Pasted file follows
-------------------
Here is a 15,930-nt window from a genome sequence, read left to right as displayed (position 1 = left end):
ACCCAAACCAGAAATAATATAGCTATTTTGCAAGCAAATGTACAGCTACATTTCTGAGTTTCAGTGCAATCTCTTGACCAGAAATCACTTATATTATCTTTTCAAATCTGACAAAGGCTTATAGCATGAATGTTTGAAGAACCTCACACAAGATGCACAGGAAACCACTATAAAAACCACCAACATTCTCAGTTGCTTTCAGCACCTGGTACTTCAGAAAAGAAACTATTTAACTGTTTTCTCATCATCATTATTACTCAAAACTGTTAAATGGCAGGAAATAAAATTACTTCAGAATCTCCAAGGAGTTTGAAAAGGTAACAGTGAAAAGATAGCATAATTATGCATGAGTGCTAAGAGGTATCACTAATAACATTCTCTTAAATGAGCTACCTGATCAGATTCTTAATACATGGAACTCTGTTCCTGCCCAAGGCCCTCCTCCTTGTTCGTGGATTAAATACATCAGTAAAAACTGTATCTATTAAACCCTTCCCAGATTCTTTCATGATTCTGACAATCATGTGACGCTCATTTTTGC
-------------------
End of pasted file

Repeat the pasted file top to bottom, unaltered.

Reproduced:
Here is a 15,930-nt window from a genome sequence, read left to right as displayed (position 1 = left end):
ACCCAAACCAGAAATAATATAGCTATTTTGCAAGCAAATGTACAGCTACATTTCTGAGTTTCAGTGCAATCTCTTGACCAGAAATCACTTATATTATCTTTTCAAATCTGACAAAGGCTTATAGCATGAATGTTTGAAGAACCTCACACAAGATGCACAGGAAACCACTATAAAAACCACCAACATTCTCAGTTGCTTTCAGCACCTGGTACTTCAGAAAAGAAACTATTTAACTGTTTTCTCATCATCATTATTACTCAAAACTGTTAAATGGCAGGAAATAAAATTACTTCAGAATCTCCAAGGAGTTTGAAAAGGTAACAGTGAAAAGATAGCATAATTATGCATGAGTGCTAAGAGGTATCACTAATAACATTCTCTTAAATGAGCTACCTGATCAGATTCTTAATACATGGAACTCTGTTCCTGCCCAAGGCCCTCCTCCTTGTTCGTGGATTAAATACATCAGTAAAAACTGTATCTATTAAACCCTTCCCAGATTCTTTCATGATTCTGACAATCATGTGACGCTCATTTTTGC